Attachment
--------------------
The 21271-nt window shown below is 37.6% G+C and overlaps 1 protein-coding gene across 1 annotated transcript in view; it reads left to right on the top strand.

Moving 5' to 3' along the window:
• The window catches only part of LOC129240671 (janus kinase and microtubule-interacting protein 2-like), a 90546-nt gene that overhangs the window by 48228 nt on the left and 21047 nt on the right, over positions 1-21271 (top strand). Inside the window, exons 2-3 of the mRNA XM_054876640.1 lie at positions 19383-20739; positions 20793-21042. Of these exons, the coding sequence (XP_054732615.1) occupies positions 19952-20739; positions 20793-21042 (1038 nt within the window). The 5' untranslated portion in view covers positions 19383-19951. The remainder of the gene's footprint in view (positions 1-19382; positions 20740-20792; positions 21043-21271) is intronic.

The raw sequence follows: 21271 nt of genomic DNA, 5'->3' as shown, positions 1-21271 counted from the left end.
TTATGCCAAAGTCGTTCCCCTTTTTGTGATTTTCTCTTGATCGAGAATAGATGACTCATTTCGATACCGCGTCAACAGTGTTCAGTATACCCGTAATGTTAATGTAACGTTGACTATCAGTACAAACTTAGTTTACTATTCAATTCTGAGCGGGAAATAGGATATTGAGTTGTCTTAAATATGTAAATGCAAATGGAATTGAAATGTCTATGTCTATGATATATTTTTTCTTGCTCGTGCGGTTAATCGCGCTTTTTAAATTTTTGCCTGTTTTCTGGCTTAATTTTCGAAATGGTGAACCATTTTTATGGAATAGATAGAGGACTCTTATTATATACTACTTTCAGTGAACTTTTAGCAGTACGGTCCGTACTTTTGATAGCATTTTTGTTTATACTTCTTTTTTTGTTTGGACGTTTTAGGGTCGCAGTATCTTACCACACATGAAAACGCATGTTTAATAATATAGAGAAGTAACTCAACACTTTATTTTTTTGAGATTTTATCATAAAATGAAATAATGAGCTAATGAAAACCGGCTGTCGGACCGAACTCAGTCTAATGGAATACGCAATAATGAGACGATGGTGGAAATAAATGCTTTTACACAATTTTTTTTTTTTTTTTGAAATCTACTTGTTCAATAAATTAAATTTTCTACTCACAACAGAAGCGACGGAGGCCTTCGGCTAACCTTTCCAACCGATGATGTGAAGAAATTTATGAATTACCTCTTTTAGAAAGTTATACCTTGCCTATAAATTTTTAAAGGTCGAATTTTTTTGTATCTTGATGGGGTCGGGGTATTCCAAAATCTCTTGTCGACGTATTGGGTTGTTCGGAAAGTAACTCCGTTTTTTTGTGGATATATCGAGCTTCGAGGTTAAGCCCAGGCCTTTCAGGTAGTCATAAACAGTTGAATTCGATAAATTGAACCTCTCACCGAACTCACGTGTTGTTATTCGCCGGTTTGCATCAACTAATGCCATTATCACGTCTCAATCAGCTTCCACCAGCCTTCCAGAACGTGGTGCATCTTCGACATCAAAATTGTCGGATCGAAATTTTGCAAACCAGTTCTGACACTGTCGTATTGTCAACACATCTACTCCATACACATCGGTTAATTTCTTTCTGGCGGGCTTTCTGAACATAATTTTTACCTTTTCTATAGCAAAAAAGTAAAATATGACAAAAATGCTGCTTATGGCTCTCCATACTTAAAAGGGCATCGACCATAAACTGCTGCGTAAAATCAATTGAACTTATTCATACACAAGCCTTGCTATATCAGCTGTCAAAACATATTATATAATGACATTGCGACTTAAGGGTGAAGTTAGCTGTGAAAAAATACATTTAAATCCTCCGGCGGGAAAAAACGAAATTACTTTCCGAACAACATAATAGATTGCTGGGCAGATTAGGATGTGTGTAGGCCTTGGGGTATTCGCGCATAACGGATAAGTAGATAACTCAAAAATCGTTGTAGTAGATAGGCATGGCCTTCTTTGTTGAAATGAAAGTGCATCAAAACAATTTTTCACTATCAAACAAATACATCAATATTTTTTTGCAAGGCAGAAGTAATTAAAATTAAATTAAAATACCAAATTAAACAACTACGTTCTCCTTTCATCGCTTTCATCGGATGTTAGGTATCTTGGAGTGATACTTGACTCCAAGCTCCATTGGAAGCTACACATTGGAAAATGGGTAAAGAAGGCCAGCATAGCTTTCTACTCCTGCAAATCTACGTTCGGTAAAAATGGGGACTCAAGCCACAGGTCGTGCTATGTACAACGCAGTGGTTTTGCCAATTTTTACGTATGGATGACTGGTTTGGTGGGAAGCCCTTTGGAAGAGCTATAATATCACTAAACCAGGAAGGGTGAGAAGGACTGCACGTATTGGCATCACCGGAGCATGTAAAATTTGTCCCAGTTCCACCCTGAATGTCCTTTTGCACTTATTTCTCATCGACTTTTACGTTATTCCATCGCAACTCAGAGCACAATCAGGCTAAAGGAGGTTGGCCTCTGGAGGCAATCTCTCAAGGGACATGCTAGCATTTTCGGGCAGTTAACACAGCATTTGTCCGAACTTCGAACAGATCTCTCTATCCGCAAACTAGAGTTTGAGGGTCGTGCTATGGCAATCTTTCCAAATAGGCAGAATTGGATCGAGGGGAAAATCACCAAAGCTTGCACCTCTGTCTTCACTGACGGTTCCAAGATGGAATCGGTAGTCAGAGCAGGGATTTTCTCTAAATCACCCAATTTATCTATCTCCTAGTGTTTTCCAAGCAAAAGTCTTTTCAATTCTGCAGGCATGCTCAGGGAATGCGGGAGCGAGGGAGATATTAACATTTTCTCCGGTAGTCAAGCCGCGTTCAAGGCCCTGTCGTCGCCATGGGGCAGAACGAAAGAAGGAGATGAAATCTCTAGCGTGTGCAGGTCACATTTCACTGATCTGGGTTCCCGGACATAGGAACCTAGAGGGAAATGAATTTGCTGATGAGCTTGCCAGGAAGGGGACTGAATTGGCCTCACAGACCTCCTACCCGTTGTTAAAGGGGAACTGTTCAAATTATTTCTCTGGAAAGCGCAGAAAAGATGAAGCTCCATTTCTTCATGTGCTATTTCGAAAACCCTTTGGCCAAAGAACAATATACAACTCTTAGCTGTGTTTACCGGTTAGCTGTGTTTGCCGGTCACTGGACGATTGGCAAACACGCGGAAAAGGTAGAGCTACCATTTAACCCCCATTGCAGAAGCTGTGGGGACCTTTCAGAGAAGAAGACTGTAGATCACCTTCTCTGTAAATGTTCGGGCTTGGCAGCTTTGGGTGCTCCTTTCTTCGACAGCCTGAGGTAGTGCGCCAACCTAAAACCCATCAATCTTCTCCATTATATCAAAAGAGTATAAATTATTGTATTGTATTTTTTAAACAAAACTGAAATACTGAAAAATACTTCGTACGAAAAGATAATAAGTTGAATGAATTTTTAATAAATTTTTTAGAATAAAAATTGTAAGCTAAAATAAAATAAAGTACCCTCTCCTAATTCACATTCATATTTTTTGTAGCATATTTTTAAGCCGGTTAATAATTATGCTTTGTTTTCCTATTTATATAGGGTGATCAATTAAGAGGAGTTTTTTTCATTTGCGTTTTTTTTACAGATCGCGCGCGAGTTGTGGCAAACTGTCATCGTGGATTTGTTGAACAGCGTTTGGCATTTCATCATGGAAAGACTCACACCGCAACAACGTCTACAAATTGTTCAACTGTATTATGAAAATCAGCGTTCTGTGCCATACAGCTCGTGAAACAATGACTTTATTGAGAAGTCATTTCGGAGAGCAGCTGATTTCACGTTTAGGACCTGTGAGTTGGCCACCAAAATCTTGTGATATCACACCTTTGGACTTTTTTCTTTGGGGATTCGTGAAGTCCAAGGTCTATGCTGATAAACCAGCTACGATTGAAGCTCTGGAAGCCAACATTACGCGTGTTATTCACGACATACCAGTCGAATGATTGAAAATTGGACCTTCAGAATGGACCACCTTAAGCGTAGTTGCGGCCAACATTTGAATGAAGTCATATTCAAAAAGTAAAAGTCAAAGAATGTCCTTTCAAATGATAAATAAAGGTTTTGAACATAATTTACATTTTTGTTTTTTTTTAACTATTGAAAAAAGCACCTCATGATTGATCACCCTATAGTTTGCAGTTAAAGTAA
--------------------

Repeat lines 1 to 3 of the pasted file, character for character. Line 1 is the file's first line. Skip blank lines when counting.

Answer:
The 21271-nt window shown below is 37.6% G+C and overlaps 1 protein-coding gene across 1 annotated transcript in view; it reads left to right on the top strand.

Moving 5' to 3' along the window:
• The window catches only part of LOC129240671 (janus kinase and microtubule-interacting protein 2-like), a 90546-nt gene that overhangs the window by 48228 nt on the left and 21047 nt on the right, over positions 1-21271 (top strand). Inside the window, exons 2-3 of the mRNA XM_054876640.1 lie at positions 19383-20739; positions 20793-21042. Of these exons, the coding sequence (XP_054732615.1) occupies positions 19952-20739; positions 20793-21042 (1038 nt within the window). The 5' untranslated portion in view covers positions 19383-19951. The remainder of the gene's footprint in view (positions 1-19382; positions 20740-20792; positions 21043-21271) is intronic.